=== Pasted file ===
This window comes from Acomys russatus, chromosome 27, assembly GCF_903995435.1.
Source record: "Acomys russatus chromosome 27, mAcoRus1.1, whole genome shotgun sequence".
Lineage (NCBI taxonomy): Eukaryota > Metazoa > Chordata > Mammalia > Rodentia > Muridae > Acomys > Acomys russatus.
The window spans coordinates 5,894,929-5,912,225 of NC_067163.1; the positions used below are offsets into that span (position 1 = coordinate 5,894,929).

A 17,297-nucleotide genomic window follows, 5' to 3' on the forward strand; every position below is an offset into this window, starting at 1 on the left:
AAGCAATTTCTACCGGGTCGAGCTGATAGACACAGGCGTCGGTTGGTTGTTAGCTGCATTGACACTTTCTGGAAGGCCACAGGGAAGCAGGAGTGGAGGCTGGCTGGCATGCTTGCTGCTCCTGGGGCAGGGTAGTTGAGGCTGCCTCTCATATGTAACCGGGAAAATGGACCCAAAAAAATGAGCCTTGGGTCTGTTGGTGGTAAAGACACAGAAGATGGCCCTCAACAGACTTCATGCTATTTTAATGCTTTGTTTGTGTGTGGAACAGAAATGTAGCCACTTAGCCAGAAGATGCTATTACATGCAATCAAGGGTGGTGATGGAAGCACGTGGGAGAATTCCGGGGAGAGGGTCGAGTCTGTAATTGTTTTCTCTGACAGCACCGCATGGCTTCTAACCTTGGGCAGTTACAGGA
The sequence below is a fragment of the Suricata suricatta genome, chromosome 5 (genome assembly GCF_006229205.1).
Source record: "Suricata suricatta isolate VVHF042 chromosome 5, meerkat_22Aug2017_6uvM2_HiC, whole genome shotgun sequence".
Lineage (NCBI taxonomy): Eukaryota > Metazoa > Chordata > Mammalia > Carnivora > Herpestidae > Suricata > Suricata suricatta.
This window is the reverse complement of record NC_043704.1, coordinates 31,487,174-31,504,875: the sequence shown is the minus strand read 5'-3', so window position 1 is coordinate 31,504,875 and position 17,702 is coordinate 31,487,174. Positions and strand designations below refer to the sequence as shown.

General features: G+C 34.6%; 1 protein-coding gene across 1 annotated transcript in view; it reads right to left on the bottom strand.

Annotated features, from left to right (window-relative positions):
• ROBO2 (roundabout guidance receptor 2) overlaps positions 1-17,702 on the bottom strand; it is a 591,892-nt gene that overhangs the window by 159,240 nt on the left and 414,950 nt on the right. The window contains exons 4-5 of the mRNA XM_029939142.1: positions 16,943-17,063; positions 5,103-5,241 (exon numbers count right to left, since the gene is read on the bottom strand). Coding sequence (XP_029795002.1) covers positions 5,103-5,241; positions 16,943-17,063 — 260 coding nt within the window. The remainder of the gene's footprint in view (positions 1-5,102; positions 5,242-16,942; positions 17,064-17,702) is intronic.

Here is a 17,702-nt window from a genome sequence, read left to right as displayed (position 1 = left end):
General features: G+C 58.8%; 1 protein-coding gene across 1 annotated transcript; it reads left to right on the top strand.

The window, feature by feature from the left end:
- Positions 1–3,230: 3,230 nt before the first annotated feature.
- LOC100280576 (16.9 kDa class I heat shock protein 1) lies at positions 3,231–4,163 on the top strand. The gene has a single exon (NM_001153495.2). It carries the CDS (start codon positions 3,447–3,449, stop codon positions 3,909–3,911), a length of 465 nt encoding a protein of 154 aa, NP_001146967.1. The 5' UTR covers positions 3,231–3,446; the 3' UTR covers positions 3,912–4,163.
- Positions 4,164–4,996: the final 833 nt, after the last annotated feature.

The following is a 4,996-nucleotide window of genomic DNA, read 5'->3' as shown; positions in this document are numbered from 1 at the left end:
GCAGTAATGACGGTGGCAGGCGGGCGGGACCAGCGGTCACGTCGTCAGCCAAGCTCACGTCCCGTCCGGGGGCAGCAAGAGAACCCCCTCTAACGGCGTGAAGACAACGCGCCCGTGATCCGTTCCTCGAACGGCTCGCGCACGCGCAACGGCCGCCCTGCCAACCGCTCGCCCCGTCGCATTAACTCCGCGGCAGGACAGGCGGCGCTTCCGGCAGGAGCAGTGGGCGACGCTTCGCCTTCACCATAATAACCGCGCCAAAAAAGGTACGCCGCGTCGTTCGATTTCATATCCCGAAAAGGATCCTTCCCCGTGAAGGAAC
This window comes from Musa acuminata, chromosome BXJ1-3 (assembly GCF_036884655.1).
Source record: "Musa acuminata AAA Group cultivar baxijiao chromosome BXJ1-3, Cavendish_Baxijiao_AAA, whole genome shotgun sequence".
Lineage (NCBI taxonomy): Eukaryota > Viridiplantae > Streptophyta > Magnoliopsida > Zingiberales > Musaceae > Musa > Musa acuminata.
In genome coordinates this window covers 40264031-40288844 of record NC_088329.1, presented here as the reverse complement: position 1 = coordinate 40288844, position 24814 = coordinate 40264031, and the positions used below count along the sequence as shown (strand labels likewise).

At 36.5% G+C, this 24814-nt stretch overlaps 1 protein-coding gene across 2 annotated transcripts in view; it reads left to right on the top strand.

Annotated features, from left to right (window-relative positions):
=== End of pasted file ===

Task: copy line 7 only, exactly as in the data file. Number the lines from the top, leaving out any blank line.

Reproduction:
The sequence below is a fragment of the Suricata suricatta genome, chromosome 5 (genome assembly GCF_006229205.1).